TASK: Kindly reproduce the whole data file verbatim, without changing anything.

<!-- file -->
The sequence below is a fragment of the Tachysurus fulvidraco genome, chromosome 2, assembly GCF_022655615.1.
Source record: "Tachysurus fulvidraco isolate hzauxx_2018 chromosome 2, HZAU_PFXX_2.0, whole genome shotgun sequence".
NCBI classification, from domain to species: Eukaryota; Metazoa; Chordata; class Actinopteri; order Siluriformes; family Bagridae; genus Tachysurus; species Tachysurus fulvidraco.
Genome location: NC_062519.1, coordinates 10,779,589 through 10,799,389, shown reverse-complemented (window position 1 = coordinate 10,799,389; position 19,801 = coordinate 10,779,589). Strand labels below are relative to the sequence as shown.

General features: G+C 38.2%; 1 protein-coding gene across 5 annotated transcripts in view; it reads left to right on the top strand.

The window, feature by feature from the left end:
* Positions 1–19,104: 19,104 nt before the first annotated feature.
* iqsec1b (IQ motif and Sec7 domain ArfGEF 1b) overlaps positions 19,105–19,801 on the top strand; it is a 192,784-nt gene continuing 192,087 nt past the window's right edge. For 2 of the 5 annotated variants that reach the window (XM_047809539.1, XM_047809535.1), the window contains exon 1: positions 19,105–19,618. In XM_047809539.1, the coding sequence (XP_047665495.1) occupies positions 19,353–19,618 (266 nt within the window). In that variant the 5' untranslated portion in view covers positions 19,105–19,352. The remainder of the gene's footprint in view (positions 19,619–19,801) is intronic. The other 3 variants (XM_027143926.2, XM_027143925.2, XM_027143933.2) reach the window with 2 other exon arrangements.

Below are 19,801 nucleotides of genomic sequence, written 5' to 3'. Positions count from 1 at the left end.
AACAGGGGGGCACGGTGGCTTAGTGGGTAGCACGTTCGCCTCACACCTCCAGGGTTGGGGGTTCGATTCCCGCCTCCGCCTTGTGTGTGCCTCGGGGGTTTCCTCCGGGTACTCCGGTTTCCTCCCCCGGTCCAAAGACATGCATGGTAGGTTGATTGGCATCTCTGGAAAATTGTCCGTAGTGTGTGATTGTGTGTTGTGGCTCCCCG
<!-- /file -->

The sequence below is a fragment of the Tachysurus fulvidraco genome, chromosome 2, assembly GCF_022655615.1.
Source record: "Tachysurus fulvidraco isolate hzauxx_2018 chromosome 2, HZAU_PFXX_2.0, whole genome shotgun sequence".
NCBI classification, from domain to species: Eukaryota; Metazoa; Chordata; class Actinopteri; order Siluriformes; family Bagridae; genus Tachysurus; species Tachysurus fulvidraco.
Genome location: NC_062519.1, coordinates 10,779,589 through 10,799,389, shown reverse-complemented (window position 1 = coordinate 10,799,389; position 19,801 = coordinate 10,779,589). Strand labels below are relative to the sequence as shown.

General features: G+C 38.2%; 1 protein-coding gene across 5 annotated transcripts in view; it reads left to right on the top strand.

The window, feature by feature from the left end:
* Positions 1–19,104: 19,104 nt before the first annotated feature.
* iqsec1b (IQ motif and Sec7 domain ArfGEF 1b) overlaps positions 19,105–19,801 on the top strand; it is a 192,784-nt gene continuing 192,087 nt past the window's right edge. For 2 of the 5 annotated variants that reach the window (XM_047809539.1, XM_047809535.1), the window contains exon 1: positions 19,105–19,618. In XM_047809539.1, the coding sequence (XP_047665495.1) occupies positions 19,353–19,618 (266 nt within the window). In that variant the 5' untranslated portion in view covers positions 19,105–19,352. The remainder of the gene's footprint in view (positions 19,619–19,801) is intronic. The other 3 variants (XM_027143926.2, XM_027143925.2, XM_027143933.2) reach the window with 2 other exon arrangements.

Below are 19,801 nucleotides of genomic sequence, written 5' to 3'. Positions count from 1 at the left end.
AACAGGGGGGCACGGTGGCTTAGTGGGTAGCACGTTCGCCTCACACCTCCAGGGTTGGGGGTTCGATTCCCGCCTCCGCCTTGTGTGTGCCTCGGGGGTTTCCTCCGGGTACTCCGGTTTCCTCCCCCGGTCCAAAGACATGCATGGTAGGTTGATTGGCATCTCTGGAAAATTGTCCGTAGTGTGTGATTGTGTGTTGTGGCTCCCCG